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South Vancouver statistics reveal more overdose deaths per 911 call than other neighbourhoods

Officials say stigma around drug use prevents users from asking for supervision or drug testing

Naloxone is one of the tools drug drug users and their loved ones can access to help reduce the risk of overdose.
But officials say stigma around drug use is so great, most users still refuse to reach out for assistance. Cloe Logan photo illustration.

Reported by Cloe Logan

Last year, one person died for every nine overdose response calls in South Vancouver, according to the City of Vancouver’s 2017 opioid crisis report. This overdose death-to-call ratio is worse than any other neighbourhood in the city.

In comparison, the Downtown Eastside registered one death for every 29 calls.

An infographic from the City of Vancouver shows South Vancouver has the highest rate of death from overdose per 911 call in the entire city.

Overall, there are more overdose deaths in the DTES, said Christopher Steffler, communications manager for the Together We Can – Addiction Recovery and Education Centre. But 911 calls are more successful there, because people there tend to use supervised injection sites, use in the presence of others and that locals recognize the signs of overdose.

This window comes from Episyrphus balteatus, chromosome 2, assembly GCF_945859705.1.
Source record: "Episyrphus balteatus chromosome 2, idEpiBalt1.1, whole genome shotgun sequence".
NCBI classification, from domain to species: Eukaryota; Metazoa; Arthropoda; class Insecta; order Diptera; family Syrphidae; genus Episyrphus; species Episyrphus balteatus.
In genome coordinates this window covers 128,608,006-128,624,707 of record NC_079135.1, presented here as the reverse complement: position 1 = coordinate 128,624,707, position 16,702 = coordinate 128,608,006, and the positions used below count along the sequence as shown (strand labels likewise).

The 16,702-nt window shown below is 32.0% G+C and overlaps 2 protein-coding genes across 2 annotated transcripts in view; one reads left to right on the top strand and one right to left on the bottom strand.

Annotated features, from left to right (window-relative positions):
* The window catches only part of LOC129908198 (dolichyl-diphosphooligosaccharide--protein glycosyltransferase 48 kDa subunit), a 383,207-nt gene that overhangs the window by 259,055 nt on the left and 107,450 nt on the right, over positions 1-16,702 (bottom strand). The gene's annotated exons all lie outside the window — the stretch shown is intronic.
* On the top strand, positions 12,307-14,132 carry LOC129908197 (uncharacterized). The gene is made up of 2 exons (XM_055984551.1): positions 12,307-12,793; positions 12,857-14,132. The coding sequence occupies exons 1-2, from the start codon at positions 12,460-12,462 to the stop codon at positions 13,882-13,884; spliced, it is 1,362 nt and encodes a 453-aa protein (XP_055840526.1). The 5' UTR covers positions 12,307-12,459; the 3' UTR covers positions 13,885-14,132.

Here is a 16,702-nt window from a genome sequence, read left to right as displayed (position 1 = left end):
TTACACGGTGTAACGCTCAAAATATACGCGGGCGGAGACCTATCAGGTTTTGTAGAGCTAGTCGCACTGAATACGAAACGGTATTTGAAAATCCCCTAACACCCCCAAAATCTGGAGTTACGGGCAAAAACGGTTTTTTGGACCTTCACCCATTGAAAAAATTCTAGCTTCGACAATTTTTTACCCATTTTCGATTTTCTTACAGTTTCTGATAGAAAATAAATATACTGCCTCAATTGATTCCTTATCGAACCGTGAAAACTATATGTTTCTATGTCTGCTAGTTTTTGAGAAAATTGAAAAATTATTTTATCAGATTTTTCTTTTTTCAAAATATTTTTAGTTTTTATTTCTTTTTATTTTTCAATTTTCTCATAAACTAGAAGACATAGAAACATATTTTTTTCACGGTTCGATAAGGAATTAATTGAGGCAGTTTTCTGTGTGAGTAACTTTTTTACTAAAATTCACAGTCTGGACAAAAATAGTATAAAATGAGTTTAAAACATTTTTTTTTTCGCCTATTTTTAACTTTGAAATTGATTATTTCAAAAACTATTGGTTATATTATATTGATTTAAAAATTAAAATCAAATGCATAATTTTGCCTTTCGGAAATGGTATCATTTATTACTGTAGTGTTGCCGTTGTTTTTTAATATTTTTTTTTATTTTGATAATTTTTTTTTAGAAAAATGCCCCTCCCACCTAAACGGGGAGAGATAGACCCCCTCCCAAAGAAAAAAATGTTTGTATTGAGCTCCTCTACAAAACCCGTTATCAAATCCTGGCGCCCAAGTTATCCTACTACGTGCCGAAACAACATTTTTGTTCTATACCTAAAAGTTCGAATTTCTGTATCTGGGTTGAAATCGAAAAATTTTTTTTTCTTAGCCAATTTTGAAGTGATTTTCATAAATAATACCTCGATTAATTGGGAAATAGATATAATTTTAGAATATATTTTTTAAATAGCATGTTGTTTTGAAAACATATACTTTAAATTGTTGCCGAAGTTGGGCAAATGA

Steffler said the people who are dying from drug overdoses in South Vancouver are more likely to be recreational drug users, who don’t take possible fentanyl contamination seriously.

“The biggest thing for that is access to services and education,” he said. “We need more of that. We need more help.”

Vancouver Fire and Rescue public information officer Jonathan Gormick said that people in South Vancouver are also using alone and not telling anyone about their drug use.

“They’re not telling someone to come and check on them 15 minutes after they’ve used,” he said. “It’s a lot like the AIDS epidemic, how everyone stigmatized it at first, but then realized that it can happen to anyone.

“It could be you, or me, or your friend, or your roommate. No one is safe.”

Vancouver Coastal Health’s communications leader Tiffany Akins advised anyone who uses, or is considering using, to test their drugs, which can be done for free — though the only five locations are all in the DTES.

“There are drug testing kits out there,” Akins said. “But we recommend our services.”

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